Anonymous asked: Selected Proust Questionnaire, mademoiselle. Part A: What is your greatest fear? -Which historical figure do you most identify with? -Which living person do you most admire? -What is the trait you most deplore in yourself? Others? -What is your greatest extravagance? -What do you consider the most overrated virtue? -On what occasion do you lie? -What do you dislike most about your appearance? -Which living person do you most despise? -Which words or phrases do you most overuse? Greatest regret?
- I am most afraid of losing my ability to change.
- I’d have to say Anaïs Nin. (We’re both 4s.) I have trouble reading her because I understand her compulsions and neuroses very well, and I dislike being reminded of them. Henry & June just about finished me. I read a page of her diary and feel like I’m being hit by a truck. It’s good, but it also feels indulgent sometimes.
- I really admire people like Frank Warren of PostSecret and Brandon Stanton of Humans of New York. Both of them have created beautiful communities where people feel free to share who they are and what they think without fear of judgment. That’s important. In fact, that’s revolutionary. Can you think of other spaces like that?
- I take things personally.
- I have a hard time with people who will not question their most basic convictions. Stubbornness gives a show of strength, but I think that sometimes it’s accompanied by a lack of empathy. I admire people whose strength of opinion is accompanied by an ability to listen, empathize, evaluate, and reconsider, even if the end result is that they still hold their original opinion.
- I tend to spend too much money on clothing.
- We’ve made extroversion a virtue (problem number one), have identified it with success (problem number two), and have made success dependent on it (problem number three).
- I occasionally lie about how much I spend on things. I don’t like being thought of as irresponsible, especially when it comes to money.
- At the moment, I’m not crazy about my hair. I’m ready for this perm to grow out.
- I can’t think of any names off the top of my head, but I get angry at public figures who embody the stubbornness I was speaking about before. Generally, only if it’s a pattern of behavior. We all have moments of weakness. I try to remember that.
- Well, I wouldn’t know that, now would I?
- I regret not doing a better job of keeping in touch with people from my past. One of my biggest failures as a person is that I leave people behind too easily.
Coughing French octogenarians passing a common cup of wine from one set of lips to the next, a gesture of communion, a gesture of love. I dip my bread in it and accept with their love their illnesses, their burdens, their selves.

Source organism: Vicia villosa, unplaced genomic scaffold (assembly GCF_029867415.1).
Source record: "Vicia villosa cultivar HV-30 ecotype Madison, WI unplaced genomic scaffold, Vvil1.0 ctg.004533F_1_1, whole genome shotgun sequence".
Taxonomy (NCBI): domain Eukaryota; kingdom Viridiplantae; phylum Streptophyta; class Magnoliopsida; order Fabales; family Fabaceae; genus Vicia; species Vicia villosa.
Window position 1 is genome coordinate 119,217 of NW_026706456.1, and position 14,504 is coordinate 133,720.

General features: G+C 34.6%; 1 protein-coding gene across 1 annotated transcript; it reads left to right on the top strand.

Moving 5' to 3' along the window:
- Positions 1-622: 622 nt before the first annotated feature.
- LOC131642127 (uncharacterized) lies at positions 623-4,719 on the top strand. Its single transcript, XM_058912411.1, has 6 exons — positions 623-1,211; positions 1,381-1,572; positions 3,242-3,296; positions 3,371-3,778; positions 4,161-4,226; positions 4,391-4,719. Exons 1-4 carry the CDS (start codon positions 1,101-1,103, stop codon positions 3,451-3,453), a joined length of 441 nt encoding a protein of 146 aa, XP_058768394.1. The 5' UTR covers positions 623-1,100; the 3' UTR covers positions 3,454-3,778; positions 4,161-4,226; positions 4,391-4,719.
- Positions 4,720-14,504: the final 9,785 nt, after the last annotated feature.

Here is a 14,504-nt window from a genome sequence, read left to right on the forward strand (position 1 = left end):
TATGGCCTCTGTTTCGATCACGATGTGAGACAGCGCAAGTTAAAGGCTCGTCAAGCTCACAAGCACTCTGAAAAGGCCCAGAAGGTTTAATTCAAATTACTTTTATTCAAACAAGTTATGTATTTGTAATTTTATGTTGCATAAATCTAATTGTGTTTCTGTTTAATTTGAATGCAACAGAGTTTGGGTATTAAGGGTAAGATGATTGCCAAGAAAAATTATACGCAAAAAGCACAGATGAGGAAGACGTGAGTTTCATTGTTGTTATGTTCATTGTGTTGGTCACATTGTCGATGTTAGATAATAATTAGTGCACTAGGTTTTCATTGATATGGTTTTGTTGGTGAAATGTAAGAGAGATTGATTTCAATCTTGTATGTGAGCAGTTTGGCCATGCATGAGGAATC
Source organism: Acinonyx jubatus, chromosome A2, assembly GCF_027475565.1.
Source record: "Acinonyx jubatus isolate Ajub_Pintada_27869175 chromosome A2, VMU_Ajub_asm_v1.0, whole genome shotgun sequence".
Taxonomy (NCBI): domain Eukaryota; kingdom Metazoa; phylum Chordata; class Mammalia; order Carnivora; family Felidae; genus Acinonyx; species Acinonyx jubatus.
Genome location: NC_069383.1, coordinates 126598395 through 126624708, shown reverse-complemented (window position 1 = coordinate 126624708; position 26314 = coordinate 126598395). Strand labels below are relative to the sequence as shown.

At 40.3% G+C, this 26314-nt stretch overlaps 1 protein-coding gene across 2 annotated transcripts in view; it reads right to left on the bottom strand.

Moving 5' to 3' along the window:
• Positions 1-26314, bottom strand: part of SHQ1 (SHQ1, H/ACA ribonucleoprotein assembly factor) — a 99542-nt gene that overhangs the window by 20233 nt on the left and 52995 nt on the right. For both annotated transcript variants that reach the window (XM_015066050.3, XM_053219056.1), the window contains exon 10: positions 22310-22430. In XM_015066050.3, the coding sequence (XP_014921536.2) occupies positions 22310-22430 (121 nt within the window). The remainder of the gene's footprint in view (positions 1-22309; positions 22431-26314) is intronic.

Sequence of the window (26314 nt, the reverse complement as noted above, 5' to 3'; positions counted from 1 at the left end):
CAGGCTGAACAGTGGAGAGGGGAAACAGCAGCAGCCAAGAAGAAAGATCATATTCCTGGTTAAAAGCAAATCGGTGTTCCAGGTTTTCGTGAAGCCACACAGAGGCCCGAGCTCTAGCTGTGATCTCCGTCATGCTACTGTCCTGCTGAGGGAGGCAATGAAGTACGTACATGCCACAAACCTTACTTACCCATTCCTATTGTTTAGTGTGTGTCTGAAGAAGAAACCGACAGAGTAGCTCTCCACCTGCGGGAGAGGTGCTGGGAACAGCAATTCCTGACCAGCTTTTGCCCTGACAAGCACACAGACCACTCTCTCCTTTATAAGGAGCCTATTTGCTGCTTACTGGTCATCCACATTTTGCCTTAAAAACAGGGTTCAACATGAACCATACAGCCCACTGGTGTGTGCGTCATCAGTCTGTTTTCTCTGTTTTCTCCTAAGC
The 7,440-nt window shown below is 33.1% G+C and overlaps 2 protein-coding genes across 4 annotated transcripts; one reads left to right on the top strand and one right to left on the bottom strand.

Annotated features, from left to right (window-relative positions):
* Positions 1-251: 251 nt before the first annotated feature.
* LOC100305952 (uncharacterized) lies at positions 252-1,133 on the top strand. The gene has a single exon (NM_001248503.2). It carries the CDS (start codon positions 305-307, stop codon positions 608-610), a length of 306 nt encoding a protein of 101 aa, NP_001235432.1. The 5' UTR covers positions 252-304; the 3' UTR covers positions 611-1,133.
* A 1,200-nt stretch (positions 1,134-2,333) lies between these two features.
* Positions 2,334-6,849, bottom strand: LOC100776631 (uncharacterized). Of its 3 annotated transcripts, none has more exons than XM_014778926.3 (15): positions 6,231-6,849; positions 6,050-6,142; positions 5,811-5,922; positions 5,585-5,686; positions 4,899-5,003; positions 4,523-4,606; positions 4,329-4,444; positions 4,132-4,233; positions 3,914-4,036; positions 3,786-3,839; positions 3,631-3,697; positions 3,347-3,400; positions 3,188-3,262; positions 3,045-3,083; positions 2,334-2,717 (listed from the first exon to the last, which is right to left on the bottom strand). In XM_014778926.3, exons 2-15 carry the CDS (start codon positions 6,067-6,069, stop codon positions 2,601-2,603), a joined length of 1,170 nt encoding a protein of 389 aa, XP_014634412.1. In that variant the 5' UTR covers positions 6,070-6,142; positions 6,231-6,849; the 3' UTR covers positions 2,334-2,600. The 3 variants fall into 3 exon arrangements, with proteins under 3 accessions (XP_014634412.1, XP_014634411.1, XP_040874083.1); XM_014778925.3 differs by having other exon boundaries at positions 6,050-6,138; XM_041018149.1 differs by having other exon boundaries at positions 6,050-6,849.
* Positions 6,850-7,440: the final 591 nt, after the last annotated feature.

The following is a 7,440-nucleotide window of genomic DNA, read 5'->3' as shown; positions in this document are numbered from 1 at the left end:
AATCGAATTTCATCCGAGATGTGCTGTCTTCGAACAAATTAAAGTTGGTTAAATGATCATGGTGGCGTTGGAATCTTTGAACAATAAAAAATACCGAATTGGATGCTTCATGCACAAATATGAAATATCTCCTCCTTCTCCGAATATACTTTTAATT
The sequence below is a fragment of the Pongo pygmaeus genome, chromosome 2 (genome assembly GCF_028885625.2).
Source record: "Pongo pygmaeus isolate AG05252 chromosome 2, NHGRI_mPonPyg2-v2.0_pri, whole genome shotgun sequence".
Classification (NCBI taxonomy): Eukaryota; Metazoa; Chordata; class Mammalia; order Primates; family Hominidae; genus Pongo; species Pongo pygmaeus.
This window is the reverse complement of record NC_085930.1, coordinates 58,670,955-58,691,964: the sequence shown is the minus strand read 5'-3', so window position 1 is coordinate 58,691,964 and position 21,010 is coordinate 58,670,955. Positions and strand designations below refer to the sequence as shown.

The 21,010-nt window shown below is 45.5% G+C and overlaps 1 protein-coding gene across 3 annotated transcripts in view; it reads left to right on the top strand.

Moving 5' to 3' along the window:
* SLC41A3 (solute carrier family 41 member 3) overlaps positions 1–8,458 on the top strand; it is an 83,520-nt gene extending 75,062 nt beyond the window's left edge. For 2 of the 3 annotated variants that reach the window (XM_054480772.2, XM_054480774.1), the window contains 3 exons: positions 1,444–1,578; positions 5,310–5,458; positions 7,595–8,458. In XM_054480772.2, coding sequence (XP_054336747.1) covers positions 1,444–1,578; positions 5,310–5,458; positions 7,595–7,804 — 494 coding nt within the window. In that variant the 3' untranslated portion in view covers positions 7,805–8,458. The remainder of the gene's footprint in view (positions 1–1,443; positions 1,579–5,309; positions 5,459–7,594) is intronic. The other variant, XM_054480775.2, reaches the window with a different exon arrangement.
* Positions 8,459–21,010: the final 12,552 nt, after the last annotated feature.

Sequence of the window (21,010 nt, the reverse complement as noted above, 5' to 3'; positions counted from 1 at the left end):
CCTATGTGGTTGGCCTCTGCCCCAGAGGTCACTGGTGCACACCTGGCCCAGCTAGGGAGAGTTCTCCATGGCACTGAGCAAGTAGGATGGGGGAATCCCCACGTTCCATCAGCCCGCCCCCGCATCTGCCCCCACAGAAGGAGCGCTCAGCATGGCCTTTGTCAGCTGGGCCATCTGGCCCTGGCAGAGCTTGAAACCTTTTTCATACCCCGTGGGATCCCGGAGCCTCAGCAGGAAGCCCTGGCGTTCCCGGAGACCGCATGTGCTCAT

Why does it wake you up in the middle of the night?
The perfect Chianti we drank in Rome, in that basement restaurant near the Spanish steps.
Water to —
The glug-glug-glug when you tip the open bottle for the first time.
Started by loving red, and will always love it most of all, je t’aimais je t’aime et je t’aimerai
How it’s one of the oldest things
The $5.99 Chianti at Trader Joe’s that never disappoints
How growing up where I did, and with my mother, taught me that you must never go to anyone’s house without a bottle — it’s a fundamental gesture of goodwill, of abundance from my house to yours
Jennifer Garner circa Alias and Kerry Washington circa Scandal
That Barolo from Eataly
What vineyards look like (labyrinth)
How there are people in the world who can tell what terroir a wine is from just by tasting it
Things classified by year (“it was a very good year”)
Dusty bottles in a basement
"Getting old is the second-biggest surprise of my life, but the first, by a mile, is our unceasing need for deep attachment and intimate love. We oldies yearn daily and hourly for conversation and a renewed domesticity, for company at the movies or while visiting a museum, for someone close by in the car when coming home at night. This is why we throng Match.com and OkCupid in such numbers—but not just for this, surely. Rowing in Eden (in Emily Dickinson’s words: “Rowing in Eden— / Ah—the sea”) isn’t reserved for the lithe and young, the dating or the hooked-up or the just lavishly married, or even for couples in the middle-aged mixed-doubles semifinals, thank God. No personal confession or revelation impends here, but these feelings in old folks are widely treated like a raunchy secret. The invisibility factor—you’ve had your turn—is back at it again. But I believe that everyone in the world wants to be with someone else tonight, together in the dark, with the sweet warmth of a hip or a foot or a bare expanse of shoulder within reach. Those of us who have lost that, whatever our age, never lose the longing: just look at our faces. If it returns, we seize upon it avidly, stunned and altered again."-
"Life in the Nineties", Roger Angell
Chicago seems determined to transform itself into an alpine village, so we’re holing up: I’m reading Rebecca West and drinking ginger tea, and he’s braising something, and we’re having fish and vegetables for dinner. I’m always on the brink of going stir crazy at this time of year, just waiting for the storm to pass and the snow to melt, but we’re creating a cozy little world here. It’s going to be okay. It’s going to end. This might be the last eight inches of snow. It will be warmer tomorrow.
"I saw that I would love him, and that loving him would mean saying yes to the self I would become by loving him, and no to the other selves I would never become by not loving him."